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*triggering?* Do you think my teacher will get concerned over this paper?

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Aphorism

Well-Known Member
#1
It's an argumentative paragraph written to the question: “Is it moral to commit suicide?”

To kill oneself is a decision which people make that defines their previous livelihood. It is essential to realize that suicide is a morally acceptable choice. To the most basic core, people of all differences experience the right to live; in contrast, should it not, also be their right to die? To emphasize, there is often the case of the terminally ill. Such patients have suffered for an extended period of time, and generally reach a point of acceptance in their death. Unfortunately, due to laws against suicide and assisted suicide, it is difficult for those of terminal illness to take the final step into their own hands. However, such patients deserve the right to end their lives sooner, if they wish. There are logical reasonings for the desire to suicide, such as financial cost, limit to their total suffering, and possibly giving up their place to another patient in need. Another notion example to consider is a person who feels unfulfilled in life and wants to end their own desperation. Though measures should proceed to give the person proper therapy and a better sense of control, a person should be able to commit suicide without moral conviction, if they have essentially already “given up” on themselves. Because people are merely cogs in society's machine and if they themselves believe they are no longer productive toward it's inner workings, they should merely proceed by ridding the world of the external body. In this sense, it is more morally acceptable to kill oneself, rather than continuing living what feels like a meaningless existent. Objectively, however, people live for reasons aside from their role in a productive society, and this piece may present people with moral conviction at offing themselves. Yet, suicide by nature is morally permissible in its most basic nature.

Do you think my teacher will become overly concerned if she reads this??
 

dnE ehT

Well-Known Member
#2
It does seem a bit mechanical. We'd have to know your teacher to know how they might react, though.

When you say concerned, what exactly do you mean?
 

letmedisappear

Well-Known Member
#4
While I do agree with the others on this, please remember that schools (or public schools at least) are required by law to record this sort of stuff on your permanent record. If there's a large chance the teacher may be concerned about you after reading this, then make sure to either be able to prove yourself otherwise or, to be safest, just change the topic of the writing piece.

I, however, love it! It is very well written and you present a point that I personally feel very strongly for. Good job, and good luck! :D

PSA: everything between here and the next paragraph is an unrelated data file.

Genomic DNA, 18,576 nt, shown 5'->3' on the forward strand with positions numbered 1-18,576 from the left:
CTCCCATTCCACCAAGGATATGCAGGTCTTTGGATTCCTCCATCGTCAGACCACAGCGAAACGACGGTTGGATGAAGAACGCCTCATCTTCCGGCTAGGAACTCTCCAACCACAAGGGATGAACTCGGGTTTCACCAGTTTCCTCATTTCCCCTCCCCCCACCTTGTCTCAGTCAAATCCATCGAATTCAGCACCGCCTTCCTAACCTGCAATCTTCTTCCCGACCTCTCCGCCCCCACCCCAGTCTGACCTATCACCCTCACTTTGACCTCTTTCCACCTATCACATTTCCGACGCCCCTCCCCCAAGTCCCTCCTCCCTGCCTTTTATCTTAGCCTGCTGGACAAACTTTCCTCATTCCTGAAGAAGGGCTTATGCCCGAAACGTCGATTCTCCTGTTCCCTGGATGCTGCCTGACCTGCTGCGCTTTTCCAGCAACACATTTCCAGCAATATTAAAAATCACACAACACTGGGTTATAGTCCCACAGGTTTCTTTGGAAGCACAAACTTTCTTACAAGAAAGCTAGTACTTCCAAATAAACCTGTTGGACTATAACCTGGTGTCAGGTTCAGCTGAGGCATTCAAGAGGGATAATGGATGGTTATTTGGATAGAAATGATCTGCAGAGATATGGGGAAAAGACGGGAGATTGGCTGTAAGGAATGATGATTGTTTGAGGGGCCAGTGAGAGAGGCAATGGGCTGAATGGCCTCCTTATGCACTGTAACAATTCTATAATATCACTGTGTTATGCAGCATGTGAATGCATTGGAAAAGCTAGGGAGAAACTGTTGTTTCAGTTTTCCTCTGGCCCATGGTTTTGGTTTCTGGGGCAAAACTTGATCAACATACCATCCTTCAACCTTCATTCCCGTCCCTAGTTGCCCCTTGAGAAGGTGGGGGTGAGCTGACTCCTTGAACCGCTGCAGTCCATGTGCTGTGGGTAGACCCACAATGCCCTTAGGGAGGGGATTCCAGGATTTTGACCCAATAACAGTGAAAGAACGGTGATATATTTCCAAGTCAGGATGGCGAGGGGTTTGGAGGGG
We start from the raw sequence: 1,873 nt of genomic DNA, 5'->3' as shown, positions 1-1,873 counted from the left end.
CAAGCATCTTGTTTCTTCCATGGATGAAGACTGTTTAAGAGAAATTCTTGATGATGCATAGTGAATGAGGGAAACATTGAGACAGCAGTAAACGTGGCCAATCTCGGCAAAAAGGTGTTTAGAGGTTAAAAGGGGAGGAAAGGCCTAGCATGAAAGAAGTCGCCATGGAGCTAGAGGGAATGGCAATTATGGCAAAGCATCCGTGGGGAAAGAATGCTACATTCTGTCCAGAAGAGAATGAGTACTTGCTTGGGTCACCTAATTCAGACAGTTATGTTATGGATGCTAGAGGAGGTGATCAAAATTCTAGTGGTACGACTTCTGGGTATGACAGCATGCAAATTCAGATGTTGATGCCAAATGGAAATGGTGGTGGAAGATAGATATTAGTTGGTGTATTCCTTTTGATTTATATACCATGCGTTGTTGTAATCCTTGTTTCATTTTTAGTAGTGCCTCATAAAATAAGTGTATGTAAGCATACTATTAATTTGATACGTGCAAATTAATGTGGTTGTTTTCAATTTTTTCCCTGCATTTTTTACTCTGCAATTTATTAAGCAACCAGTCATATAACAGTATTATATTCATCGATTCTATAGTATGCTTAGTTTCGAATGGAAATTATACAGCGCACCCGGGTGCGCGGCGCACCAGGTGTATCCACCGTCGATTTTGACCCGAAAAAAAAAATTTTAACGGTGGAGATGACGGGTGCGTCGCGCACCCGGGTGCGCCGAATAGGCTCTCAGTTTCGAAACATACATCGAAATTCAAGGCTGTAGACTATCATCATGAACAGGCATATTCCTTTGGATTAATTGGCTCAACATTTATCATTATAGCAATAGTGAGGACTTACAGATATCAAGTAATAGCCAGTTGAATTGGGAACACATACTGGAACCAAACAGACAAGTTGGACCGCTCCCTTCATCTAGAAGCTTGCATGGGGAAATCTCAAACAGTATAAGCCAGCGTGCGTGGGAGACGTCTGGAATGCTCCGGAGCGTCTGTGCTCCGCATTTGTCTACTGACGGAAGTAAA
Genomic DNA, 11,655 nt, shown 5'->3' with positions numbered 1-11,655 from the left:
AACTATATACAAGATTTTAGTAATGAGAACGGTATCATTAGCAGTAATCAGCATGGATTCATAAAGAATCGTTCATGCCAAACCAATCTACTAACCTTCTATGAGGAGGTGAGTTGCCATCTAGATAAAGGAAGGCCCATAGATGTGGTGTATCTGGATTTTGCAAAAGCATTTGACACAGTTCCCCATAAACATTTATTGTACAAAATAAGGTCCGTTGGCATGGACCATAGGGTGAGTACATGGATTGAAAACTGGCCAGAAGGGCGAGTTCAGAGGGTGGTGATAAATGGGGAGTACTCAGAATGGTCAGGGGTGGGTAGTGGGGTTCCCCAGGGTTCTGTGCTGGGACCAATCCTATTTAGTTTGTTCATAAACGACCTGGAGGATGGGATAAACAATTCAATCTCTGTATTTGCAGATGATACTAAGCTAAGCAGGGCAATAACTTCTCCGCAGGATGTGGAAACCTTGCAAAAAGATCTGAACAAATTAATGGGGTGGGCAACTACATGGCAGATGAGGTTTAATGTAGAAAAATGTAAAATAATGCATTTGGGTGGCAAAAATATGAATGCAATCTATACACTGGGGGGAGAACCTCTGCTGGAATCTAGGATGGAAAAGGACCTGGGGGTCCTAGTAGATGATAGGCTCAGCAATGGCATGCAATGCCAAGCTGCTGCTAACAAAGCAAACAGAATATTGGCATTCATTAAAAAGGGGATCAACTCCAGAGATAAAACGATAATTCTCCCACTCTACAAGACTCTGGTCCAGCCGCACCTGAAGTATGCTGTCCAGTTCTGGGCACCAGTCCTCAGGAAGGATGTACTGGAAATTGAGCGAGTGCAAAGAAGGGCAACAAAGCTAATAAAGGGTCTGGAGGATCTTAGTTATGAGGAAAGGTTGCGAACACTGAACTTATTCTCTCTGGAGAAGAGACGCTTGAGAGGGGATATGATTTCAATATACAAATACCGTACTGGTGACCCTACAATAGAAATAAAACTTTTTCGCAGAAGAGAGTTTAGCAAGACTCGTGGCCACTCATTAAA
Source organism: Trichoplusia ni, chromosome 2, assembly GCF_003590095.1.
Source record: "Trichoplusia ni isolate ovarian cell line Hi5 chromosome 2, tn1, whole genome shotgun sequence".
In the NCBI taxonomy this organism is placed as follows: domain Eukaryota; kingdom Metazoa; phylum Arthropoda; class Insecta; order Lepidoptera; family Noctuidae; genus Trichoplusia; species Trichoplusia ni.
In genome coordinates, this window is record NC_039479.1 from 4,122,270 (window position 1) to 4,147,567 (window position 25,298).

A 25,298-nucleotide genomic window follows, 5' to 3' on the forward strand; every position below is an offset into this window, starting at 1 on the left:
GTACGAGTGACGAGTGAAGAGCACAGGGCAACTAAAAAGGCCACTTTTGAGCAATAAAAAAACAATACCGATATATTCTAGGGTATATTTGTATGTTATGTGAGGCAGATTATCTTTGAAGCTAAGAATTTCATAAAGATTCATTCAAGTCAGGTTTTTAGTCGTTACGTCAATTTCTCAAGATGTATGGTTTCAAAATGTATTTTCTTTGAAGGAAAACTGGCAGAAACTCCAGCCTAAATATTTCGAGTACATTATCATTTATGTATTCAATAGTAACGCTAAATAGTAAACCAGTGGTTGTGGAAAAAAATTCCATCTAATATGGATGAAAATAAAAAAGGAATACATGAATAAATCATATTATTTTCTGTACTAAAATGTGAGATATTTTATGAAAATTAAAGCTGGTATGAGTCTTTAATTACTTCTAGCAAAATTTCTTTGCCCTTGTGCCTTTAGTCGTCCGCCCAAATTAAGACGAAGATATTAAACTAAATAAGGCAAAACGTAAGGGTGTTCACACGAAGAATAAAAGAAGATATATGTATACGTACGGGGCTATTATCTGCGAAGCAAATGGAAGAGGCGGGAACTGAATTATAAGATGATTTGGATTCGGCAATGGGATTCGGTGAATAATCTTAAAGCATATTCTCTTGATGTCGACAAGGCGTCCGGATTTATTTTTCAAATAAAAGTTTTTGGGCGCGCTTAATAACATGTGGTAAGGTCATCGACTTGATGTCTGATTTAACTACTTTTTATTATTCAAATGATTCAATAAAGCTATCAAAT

solutions

Well-Known Member
#5
Depends on your teacher. Sometimes people just hate reading about suicide, and it'll get thrown on your record.

Hell, Dylan Klebold wrote graphic stories of mass murderers and serial killers who always get away with it for his teachers. No one did anything about it, I'm not even sure his parents were notified. That would probably be different at another school.

Also, forgive me for saying this, but your writing style is horribly stilted. No one likes reading papers with stilted speech. I'll give you a good reason, too: Studies show that people who write "normally"--i.e. with normal inflection, choice of words, vocabulary--are considered more intelligent than those who write stiltedly. Try typing like you're typing a letter to a friend. Just a thought.

Or dig yourself up one of Edwin Shneidman's papers on suicide. That guy was brilliant.
 

Mr Stewart

Well-Known Member
#6
If I was grading your paper I would most certainly feel it necessary to speak with you in person about your choice of topic; why you chose it, how you feel about it on a personal level divorced from arguments over the moral/ethical implications.

I've edited and graded a few papers on this topic as a TA. Mind you that was for a set of university courses and the topic was relevant to the course material. For a high school student it would concern me, yes, particularly if your choice of topic is divergent from the general material the class has been covering. Although I suppose I may be biased given my own background and the reasons I have for posting on this forum in the first place. Suicide is going to wave red flags for me no matter how clinical your treatment of it may be.

Be prepared to defend your paper in person, minimum. If the in-person chat seems fishy to your teacher then concern will certainly, and rightly, develop.
 
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